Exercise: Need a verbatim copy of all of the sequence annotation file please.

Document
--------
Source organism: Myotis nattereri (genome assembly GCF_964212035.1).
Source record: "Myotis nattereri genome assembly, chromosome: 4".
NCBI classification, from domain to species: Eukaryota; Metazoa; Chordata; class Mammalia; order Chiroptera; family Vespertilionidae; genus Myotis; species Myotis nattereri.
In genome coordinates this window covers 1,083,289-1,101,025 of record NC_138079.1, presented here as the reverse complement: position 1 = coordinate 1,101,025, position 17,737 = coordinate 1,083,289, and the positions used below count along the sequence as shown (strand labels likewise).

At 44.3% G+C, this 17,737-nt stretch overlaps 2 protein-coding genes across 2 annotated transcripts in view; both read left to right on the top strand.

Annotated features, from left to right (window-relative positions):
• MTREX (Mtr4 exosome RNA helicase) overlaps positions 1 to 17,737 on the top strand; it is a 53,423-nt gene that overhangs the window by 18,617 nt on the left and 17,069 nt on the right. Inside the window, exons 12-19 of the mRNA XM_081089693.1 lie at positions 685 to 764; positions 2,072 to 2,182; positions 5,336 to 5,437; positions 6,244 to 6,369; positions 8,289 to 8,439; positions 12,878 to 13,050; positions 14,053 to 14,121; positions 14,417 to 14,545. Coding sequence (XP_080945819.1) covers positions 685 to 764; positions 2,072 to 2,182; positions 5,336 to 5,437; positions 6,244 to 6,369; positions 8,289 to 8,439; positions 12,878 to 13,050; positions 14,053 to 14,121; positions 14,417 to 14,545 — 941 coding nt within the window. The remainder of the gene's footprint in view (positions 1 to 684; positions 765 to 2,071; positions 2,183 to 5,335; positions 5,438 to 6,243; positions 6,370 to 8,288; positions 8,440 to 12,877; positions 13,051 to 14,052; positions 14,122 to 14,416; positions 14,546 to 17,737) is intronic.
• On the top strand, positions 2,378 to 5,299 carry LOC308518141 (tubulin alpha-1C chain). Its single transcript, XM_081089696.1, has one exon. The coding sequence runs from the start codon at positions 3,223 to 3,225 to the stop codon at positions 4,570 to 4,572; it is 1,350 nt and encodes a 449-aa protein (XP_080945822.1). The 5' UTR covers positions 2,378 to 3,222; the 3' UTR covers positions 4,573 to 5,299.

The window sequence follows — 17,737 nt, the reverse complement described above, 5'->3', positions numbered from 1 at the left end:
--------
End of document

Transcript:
Source organism: Myotis nattereri (genome assembly GCF_964212035.1).
Source record: "Myotis nattereri genome assembly, chromosome: 4".
NCBI classification, from domain to species: Eukaryota; Metazoa; Chordata; class Mammalia; order Chiroptera; family Vespertilionidae; genus Myotis; species Myotis nattereri.
In genome coordinates this window covers 1,083,289-1,101,025 of record NC_138079.1, presented here as the reverse complement: position 1 = coordinate 1,101,025, position 17,737 = coordinate 1,083,289, and the positions used below count along the sequence as shown (strand labels likewise).

At 44.3% G+C, this 17,737-nt stretch overlaps 2 protein-coding genes across 2 annotated transcripts in view; both read left to right on the top strand.

Annotated features, from left to right (window-relative positions):
• MTREX (Mtr4 exosome RNA helicase) overlaps positions 1 to 17,737 on the top strand; it is a 53,423-nt gene that overhangs the window by 18,617 nt on the left and 17,069 nt on the right. Inside the window, exons 12-19 of the mRNA XM_081089693.1 lie at positions 685 to 764; positions 2,072 to 2,182; positions 5,336 to 5,437; positions 6,244 to 6,369; positions 8,289 to 8,439; positions 12,878 to 13,050; positions 14,053 to 14,121; positions 14,417 to 14,545. Coding sequence (XP_080945819.1) covers positions 685 to 764; positions 2,072 to 2,182; positions 5,336 to 5,437; positions 6,244 to 6,369; positions 8,289 to 8,439; positions 12,878 to 13,050; positions 14,053 to 14,121; positions 14,417 to 14,545 — 941 coding nt within the window. The remainder of the gene's footprint in view (positions 1 to 684; positions 765 to 2,071; positions 2,183 to 5,335; positions 5,438 to 6,243; positions 6,370 to 8,288; positions 8,440 to 12,877; positions 13,051 to 14,052; positions 14,122 to 14,416; positions 14,546 to 17,737) is intronic.
• On the top strand, positions 2,378 to 5,299 carry LOC308518141 (tubulin alpha-1C chain). Its single transcript, XM_081089696.1, has one exon. The coding sequence runs from the start codon at positions 3,223 to 3,225 to the stop codon at positions 4,570 to 4,572; it is 1,350 nt and encodes a 449-aa protein (XP_080945822.1). The 5' UTR covers positions 2,378 to 3,222; the 3' UTR covers positions 4,573 to 5,299.

The window sequence follows — 17,737 nt, the reverse complement described above, 5'->3', positions numbered from 1 at the left end: